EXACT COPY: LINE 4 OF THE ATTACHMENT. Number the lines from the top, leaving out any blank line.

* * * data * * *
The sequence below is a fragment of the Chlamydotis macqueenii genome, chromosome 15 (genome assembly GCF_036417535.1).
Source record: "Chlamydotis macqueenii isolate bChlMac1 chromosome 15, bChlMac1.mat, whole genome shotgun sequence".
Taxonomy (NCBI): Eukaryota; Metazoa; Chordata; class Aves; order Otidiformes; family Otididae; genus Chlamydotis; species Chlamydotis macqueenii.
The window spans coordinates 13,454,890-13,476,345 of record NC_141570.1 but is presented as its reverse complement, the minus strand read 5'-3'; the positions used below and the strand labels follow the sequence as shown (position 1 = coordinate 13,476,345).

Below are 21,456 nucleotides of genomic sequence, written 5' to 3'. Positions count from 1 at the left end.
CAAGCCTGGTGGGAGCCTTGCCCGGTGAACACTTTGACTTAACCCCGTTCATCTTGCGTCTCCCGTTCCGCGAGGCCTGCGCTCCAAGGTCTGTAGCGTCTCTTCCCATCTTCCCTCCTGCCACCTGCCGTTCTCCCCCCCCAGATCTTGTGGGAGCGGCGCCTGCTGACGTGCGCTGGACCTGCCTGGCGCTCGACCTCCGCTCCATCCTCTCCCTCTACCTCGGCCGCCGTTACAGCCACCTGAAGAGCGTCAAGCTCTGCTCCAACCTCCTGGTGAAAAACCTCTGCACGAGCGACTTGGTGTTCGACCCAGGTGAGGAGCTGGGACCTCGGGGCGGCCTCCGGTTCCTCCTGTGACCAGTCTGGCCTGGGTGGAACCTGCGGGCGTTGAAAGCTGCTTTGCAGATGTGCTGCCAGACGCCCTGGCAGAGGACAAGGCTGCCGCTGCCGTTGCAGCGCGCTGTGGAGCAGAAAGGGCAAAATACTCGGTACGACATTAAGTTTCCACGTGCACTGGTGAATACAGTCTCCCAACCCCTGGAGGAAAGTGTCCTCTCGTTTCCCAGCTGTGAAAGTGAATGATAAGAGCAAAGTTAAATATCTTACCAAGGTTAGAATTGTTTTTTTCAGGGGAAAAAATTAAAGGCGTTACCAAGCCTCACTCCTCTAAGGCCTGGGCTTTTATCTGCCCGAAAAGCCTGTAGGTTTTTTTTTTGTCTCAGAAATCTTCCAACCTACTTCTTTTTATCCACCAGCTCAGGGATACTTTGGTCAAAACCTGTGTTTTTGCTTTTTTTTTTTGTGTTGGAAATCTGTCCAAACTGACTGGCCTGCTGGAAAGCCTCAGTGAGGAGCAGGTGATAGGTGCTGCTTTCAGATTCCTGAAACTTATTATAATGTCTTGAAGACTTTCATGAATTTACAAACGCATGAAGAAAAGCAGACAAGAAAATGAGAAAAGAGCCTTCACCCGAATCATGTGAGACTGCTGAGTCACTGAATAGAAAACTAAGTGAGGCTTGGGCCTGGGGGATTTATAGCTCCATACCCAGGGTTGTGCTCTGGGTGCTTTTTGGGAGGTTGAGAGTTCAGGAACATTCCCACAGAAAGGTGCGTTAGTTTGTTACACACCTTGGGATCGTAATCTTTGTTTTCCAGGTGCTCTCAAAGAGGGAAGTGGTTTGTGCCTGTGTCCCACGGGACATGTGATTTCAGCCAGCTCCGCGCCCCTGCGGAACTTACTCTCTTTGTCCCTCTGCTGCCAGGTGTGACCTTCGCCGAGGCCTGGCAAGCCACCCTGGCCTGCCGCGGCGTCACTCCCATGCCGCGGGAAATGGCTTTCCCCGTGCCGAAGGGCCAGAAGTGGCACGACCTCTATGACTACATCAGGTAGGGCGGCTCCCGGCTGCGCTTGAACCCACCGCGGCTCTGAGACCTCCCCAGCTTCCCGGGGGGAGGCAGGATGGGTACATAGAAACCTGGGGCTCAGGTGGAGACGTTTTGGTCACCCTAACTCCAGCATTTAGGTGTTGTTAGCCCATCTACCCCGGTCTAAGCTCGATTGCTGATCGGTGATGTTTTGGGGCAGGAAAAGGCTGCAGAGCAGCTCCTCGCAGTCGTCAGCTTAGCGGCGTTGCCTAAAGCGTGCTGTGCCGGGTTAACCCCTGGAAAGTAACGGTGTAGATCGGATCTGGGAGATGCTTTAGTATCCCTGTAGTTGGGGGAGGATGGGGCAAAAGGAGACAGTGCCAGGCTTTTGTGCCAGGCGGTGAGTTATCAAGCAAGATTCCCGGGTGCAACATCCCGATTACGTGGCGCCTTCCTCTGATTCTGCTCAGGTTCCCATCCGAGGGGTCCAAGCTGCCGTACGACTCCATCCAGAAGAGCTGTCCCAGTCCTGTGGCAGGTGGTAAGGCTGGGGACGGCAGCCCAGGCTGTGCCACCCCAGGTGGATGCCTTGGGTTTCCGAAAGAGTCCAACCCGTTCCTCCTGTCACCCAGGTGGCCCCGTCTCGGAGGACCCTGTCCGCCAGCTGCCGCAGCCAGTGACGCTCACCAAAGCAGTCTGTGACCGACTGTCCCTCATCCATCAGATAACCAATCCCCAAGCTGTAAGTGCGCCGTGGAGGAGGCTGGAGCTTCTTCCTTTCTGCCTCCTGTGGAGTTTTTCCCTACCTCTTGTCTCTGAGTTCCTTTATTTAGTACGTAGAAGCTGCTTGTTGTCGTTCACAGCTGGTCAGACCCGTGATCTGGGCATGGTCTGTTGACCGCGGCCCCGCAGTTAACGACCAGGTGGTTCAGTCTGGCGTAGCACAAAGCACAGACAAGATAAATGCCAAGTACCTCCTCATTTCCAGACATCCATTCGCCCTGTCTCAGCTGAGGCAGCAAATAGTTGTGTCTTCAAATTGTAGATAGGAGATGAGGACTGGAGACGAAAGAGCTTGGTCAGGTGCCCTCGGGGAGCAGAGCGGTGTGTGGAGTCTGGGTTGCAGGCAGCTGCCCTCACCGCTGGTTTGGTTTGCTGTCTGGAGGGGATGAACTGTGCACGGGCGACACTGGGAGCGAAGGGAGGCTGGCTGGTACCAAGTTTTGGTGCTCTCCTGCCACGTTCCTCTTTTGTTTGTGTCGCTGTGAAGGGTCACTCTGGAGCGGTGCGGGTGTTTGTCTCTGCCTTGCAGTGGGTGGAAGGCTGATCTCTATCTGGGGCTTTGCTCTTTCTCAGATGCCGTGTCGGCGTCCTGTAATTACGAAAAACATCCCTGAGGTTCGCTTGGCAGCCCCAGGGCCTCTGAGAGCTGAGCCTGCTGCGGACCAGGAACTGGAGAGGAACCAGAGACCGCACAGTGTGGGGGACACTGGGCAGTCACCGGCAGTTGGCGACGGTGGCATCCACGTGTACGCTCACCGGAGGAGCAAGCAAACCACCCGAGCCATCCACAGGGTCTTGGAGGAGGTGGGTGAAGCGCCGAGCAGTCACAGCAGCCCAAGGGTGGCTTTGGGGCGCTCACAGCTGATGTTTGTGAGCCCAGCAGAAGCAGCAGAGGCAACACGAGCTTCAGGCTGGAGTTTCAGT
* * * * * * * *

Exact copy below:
The window spans coordinates 13,454,890-13,476,345 of record NC_141570.1 but is presented as its reverse complement, the minus strand read 5'-3'; the positions used below and the strand labels follow the sequence as shown (position 1 = coordinate 13,476,345).